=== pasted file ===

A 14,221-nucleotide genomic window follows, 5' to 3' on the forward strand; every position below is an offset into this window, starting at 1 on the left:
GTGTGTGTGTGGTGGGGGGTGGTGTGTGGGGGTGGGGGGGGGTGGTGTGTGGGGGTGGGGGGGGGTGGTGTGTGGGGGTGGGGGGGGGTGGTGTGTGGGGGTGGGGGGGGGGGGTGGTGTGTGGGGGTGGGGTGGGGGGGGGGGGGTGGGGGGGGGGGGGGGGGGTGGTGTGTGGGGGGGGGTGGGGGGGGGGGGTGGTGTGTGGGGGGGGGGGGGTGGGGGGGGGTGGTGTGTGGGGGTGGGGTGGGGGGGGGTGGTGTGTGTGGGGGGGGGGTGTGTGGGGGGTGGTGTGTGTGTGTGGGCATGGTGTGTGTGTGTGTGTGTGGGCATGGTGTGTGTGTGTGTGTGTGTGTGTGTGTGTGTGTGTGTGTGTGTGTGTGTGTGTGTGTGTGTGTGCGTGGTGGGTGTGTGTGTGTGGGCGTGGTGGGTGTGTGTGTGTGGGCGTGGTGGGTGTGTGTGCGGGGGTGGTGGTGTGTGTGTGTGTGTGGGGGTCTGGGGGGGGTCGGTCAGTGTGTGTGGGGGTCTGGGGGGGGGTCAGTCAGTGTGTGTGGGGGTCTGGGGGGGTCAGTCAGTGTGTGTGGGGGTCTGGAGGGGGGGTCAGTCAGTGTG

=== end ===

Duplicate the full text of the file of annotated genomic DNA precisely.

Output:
A 14,221-nucleotide genomic window follows, 5' to 3' on the forward strand; every position below is an offset into this window, starting at 1 on the left:
GTGTGTGTGTGGTGGGGGGTGGTGTGTGGGGGTGGGGGGGGGTGGTGTGTGGGGGTGGGGGGGGGTGGTGTGTGGGGGTGGGGGGGGGTGGTGTGTGGGGGTGGGGGGGGGGGGTGGTGTGTGGGGGTGGGGTGGGGGGGGGGGGGTGGGGGGGGGGGGGGGGGGTGGTGTGTGGGGGGGGGTGGGGGGGGGGGGTGGTGTGTGGGGGGGGGGGGGTGGGGGGGGGTGGTGTGTGGGGGTGGGGTGGGGGGGGGTGGTGTGTGTGGGGGGGGGGTGTGTGGGGGGTGGTGTGTGTGTGTGGGCATGGTGTGTGTGTGTGTGTGTGGGCATGGTGTGTGTGTGTGTGTGTGTGTGTGTGTGTGTGTGTGTGTGTGTGTGTGTGTGTGTGTGTGTGTGCGTGGTGGGTGTGTGTGTGTGGGCGTGGTGGGTGTGTGTGTGTGGGCGTGGTGGGTGTGTGTGCGGGGGTGGTGGTGTGTGTGTGTGTGTGGGGGTCTGGGGGGGGTCGGTCAGTGTGTGTGGGGGTCTGGGGGGGGGTCAGTCAGTGTGTGTGGGGGTCTGGGGGGGTCAGTCAGTGTGTGTGGGGGTCTGGAGGGGGGGTCAGTCAGTGTG